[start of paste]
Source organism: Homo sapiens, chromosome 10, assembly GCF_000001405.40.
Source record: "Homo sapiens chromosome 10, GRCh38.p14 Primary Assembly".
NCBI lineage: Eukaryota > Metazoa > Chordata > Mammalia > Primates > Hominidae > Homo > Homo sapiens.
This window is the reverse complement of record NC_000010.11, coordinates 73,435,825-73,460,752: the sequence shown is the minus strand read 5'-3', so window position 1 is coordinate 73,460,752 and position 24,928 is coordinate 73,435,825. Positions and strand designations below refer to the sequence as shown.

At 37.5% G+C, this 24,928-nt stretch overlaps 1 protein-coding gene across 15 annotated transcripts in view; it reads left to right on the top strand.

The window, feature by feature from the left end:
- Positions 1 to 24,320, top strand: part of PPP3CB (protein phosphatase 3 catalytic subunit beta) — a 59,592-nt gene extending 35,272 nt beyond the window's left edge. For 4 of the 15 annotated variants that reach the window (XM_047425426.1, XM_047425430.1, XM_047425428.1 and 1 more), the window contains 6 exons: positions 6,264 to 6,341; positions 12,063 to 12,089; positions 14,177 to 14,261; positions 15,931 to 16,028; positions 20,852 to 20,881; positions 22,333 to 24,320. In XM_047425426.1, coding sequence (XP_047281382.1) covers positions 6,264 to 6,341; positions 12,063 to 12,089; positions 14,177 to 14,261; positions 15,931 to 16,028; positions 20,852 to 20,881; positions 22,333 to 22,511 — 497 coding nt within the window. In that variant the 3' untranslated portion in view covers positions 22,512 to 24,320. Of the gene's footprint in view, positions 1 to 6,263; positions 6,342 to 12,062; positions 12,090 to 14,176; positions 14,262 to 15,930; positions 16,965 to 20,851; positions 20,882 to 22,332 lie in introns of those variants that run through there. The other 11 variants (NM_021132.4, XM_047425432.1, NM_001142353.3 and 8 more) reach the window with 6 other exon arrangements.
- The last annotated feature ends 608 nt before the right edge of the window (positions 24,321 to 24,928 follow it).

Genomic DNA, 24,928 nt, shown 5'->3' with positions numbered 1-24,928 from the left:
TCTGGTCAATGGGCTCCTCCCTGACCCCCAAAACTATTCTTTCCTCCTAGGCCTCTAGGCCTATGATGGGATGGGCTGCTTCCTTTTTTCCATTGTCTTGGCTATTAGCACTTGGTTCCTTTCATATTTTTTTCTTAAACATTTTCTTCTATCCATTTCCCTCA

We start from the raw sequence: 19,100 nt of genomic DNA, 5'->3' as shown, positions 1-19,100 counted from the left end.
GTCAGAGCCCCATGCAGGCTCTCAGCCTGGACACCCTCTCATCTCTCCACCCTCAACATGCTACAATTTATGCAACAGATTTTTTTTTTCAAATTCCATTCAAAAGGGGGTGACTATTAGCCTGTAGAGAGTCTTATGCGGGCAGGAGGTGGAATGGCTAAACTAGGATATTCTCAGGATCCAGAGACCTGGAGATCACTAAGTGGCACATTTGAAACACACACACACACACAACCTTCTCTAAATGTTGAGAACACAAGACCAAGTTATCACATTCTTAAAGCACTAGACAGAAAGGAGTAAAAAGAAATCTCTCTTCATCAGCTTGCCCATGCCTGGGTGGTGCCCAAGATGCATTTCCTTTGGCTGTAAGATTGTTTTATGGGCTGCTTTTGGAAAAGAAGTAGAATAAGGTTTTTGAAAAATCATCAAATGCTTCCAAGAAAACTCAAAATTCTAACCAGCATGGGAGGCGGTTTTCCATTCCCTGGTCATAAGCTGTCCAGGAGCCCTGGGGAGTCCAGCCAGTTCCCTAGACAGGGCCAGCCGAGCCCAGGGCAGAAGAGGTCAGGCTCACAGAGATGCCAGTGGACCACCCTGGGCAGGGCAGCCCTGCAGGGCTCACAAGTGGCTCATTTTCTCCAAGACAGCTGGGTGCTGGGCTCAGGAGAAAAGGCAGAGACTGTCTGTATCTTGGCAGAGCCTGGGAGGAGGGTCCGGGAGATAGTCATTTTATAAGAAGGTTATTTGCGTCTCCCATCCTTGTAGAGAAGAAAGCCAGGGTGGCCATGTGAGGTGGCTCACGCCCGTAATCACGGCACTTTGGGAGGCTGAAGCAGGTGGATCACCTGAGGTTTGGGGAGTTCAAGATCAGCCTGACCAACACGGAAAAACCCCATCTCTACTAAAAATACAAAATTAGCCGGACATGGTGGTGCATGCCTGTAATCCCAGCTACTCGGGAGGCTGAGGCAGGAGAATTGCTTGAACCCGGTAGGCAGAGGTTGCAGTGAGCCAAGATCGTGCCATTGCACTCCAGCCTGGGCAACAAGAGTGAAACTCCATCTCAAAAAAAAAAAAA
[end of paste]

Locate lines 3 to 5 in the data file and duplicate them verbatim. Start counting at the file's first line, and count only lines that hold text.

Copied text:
NCBI lineage: Eukaryota > Metazoa > Chordata > Mammalia > Primates > Hominidae > Homo > Homo sapiens.
This window is the reverse complement of record NC_000010.11, coordinates 73,435,825-73,460,752: the sequence shown is the minus strand read 5'-3', so window position 1 is coordinate 73,460,752 and position 24,928 is coordinate 73,435,825. Positions and strand designations below refer to the sequence as shown.

At 37.5% G+C, this 24,928-nt stretch overlaps 1 protein-coding gene across 15 annotated transcripts in view; it reads left to right on the top strand.